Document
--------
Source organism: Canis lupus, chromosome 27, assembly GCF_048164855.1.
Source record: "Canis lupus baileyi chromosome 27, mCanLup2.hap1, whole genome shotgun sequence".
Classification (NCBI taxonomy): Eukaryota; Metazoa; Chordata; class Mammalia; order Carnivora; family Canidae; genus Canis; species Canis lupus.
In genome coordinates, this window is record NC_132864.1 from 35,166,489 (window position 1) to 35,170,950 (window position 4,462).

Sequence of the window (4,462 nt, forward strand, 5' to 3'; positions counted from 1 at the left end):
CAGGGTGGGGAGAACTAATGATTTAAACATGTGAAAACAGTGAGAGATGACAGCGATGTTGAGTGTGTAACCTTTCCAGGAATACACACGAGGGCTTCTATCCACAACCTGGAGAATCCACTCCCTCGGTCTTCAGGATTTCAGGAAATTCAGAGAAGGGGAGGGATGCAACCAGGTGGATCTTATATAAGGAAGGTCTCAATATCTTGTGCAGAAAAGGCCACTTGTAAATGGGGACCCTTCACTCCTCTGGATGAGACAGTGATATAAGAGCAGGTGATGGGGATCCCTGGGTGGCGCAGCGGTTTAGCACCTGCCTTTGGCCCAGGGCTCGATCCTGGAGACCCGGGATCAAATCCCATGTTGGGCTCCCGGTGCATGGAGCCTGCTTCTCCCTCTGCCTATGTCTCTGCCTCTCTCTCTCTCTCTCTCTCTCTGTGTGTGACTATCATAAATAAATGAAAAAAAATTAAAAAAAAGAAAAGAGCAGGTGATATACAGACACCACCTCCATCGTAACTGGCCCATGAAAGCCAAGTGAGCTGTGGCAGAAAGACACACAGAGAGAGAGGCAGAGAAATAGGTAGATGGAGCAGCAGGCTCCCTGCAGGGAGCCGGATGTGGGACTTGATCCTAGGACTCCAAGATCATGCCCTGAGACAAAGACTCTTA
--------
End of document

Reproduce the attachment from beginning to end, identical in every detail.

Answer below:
Source organism: Canis lupus, chromosome 27, assembly GCF_048164855.1.
Source record: "Canis lupus baileyi chromosome 27, mCanLup2.hap1, whole genome shotgun sequence".
Classification (NCBI taxonomy): Eukaryota; Metazoa; Chordata; class Mammalia; order Carnivora; family Canidae; genus Canis; species Canis lupus.
In genome coordinates, this window is record NC_132864.1 from 35,166,489 (window position 1) to 35,170,950 (window position 4,462).

Sequence of the window (4,462 nt, forward strand, 5' to 3'; positions counted from 1 at the left end):
CAGGGTGGGGAGAACTAATGATTTAAACATGTGAAAACAGTGAGAGATGACAGCGATGTTGAGTGTGTAACCTTTCCAGGAATACACACGAGGGCTTCTATCCACAACCTGGAGAATCCACTCCCTCGGTCTTCAGGATTTCAGGAAATTCAGAGAAGGGGAGGGATGCAACCAGGTGGATCTTATATAAGGAAGGTCTCAATATCTTGTGCAGAAAAGGCCACTTGTAAATGGGGACCCTTCACTCCTCTGGATGAGACAGTGATATAAGAGCAGGTGATGGGGATCCCTGGGTGGCGCAGCGGTTTAGCACCTGCCTTTGGCCCAGGGCTCGATCCTGGAGACCCGGGATCAAATCCCATGTTGGGCTCCCGGTGCATGGAGCCTGCTTCTCCCTCTGCCTATGTCTCTGCCTCTCTCTCTCTCTCTCTCTCTCTGTGTGTGACTATCATAAATAAATGAAAAAAAATTAAAAAAAAGAAAAGAGCAGGTGATATACAGACACCACCTCCATCGTAACTGGCCCATGAAAGCCAAGTGAGCTGTGGCAGAAAGACACACAGAGAGAGAGGCAGAGAAATAGGTAGATGGAGCAGCAGGCTCCCTGCAGGGAGCCGGATGTGGGACTTGATCCTAGGACTCCAAGATCATGCCCTGAGACAAAGACTCTTA